We are proud to announce that our work on spinning spheres in a shallow bath has now been published and featured on the cover of Physics of Fluids! When a hard-boiled egg spins through a pool of milk on the kitchen counter, the milk rises up the sides of the egg and droplets are ejected. This phenomenon occurs when any partially submerged object whose radius increases upward from the fluid surface (e.g., spheres, inverted cones, and rings) spins in a liquid bath. The fluid ejects from the surface near the maximum radius in one of three ejection modes: jets, sheets, or sheet breakup. Additionally, a surprisingly large flow rate is induced by the spinning object.
We focused mainly on spheres in our study to characterize the modes of ejection and measure the sheet breakup distance through the use of high-speed cameras. Upon initial inspection, one may postulate that the fluid ejects due to centrifugal forces overcoming the forces of surface tension. If this were the case, then at higher spin rates, ejection would occur at lower angles of ?. However, our experimentation has shown that at these higher spin rates, the fluid remains attached near the equator. Instead, the flow phenomena is an inertia dominated, boundary layer/thin film that is driven by the centrifugal force induced by the rotation of the sphere similar to the Von Karmán viscous pump.
When properly understood, the spinning sphere could be incorporated into several practical applications. For example, it could be used as a scavenging pump because it is capable of high flow rates with high viscosities, it can rest on the bottom of the container that is being emptied and continue to pump fluid, and it only has a single moving part making it easy to clean because the pumping mechanism is exposed.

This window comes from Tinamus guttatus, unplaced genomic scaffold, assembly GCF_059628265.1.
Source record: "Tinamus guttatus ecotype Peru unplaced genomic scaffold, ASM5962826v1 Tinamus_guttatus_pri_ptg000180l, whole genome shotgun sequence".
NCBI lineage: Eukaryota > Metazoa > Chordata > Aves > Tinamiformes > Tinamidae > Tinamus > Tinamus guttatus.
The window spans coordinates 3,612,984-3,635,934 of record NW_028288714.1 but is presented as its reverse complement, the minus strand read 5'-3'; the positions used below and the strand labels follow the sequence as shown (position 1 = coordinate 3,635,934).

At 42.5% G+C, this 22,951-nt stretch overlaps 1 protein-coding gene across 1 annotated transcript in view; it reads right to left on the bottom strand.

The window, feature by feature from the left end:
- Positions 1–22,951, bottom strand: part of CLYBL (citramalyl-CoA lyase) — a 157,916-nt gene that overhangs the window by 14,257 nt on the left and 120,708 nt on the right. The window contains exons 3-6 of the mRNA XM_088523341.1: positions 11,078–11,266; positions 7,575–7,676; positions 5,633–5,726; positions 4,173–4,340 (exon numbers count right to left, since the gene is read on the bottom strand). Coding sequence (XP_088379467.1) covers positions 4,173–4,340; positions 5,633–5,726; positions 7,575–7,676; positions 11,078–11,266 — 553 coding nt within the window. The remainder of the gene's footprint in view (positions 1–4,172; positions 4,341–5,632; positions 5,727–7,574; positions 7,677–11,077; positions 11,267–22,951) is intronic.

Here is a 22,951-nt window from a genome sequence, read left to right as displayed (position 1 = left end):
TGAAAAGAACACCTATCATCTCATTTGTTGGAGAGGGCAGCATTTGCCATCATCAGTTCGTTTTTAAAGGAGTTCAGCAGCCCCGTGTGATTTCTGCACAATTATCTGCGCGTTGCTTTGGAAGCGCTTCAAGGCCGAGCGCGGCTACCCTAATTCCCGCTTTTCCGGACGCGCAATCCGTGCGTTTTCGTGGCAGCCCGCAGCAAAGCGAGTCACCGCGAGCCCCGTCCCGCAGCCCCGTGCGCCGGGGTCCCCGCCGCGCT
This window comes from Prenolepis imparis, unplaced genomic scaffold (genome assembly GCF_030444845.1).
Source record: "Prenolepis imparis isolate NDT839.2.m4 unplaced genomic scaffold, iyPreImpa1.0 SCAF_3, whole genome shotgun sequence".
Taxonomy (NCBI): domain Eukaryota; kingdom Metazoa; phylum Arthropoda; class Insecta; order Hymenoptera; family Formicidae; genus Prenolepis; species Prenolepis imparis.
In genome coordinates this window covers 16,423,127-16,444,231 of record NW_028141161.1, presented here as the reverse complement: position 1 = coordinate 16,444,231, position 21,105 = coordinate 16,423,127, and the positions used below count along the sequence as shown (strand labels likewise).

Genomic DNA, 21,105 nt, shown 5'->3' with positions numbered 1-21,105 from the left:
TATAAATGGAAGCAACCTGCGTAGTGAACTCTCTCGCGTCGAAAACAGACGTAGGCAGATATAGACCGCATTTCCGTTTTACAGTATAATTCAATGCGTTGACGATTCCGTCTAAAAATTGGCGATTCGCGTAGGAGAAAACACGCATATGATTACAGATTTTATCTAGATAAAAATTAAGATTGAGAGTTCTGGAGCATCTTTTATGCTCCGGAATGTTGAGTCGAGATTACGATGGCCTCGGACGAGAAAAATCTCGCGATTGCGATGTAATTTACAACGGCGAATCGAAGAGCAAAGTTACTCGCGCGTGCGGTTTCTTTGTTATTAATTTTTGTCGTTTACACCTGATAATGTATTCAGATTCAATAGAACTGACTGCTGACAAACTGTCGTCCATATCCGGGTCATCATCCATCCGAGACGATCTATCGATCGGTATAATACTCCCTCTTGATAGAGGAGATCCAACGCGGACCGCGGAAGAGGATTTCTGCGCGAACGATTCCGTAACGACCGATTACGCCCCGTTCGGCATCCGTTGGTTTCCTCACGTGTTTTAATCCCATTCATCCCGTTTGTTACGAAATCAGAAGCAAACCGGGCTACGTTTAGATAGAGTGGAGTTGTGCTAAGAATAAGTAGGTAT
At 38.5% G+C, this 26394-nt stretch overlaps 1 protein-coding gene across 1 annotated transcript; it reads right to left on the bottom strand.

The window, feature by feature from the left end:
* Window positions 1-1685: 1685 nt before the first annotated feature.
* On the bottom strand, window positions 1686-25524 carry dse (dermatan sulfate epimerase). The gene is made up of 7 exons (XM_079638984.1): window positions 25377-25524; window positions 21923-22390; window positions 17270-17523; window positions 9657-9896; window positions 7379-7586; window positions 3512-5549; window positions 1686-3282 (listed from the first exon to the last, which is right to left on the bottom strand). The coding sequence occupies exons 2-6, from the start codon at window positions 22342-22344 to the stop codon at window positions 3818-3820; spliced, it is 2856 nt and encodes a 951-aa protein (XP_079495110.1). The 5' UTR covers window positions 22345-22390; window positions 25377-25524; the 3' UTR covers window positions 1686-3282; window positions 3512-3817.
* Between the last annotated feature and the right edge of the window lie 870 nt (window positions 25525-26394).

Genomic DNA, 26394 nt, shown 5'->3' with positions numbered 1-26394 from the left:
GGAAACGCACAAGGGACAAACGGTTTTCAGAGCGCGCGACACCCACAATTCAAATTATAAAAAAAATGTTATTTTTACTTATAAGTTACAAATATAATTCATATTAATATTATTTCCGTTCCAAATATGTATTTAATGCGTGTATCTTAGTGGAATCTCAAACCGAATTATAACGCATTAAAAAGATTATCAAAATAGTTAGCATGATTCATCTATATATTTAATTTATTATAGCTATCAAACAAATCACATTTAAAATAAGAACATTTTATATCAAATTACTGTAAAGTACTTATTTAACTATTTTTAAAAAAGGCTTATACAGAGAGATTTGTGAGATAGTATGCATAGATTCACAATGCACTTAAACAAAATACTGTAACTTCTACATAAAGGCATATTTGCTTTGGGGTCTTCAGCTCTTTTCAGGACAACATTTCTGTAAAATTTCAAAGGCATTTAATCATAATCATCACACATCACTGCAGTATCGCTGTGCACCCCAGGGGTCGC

The full article can be found here.
To see an older post that includes a Science Friday video go here.
Another older post has videos by BYU and KSL featuring the Splash Lab
The image for the cover of the March issue of Physics of Fluids comes from a video of spinning egg in milk. The egg has been dyed green and the milk has been dyed blue all in a pink plate. We have attached the video here for your viewing pleasure.
In the video below: three ejection modes have been characterized for this phenomenon (left) jets, (middle) sheets, and (right) sheet breakup. These ejection modes can occur on spheres of several diameters and in differing fluids. The top row shows a 1.76 cm radius sphere spinning in milk. The second row is a 1.91 cm radius sphere spinning in water. The third row depicts a 2.86 cm radius sphere in a 10% glycerin-water mixture. The bottom row shows a 10 cm diameter sphere spinning in a 20% glycerin-water mixture. Angular velocity is indicated in the paper.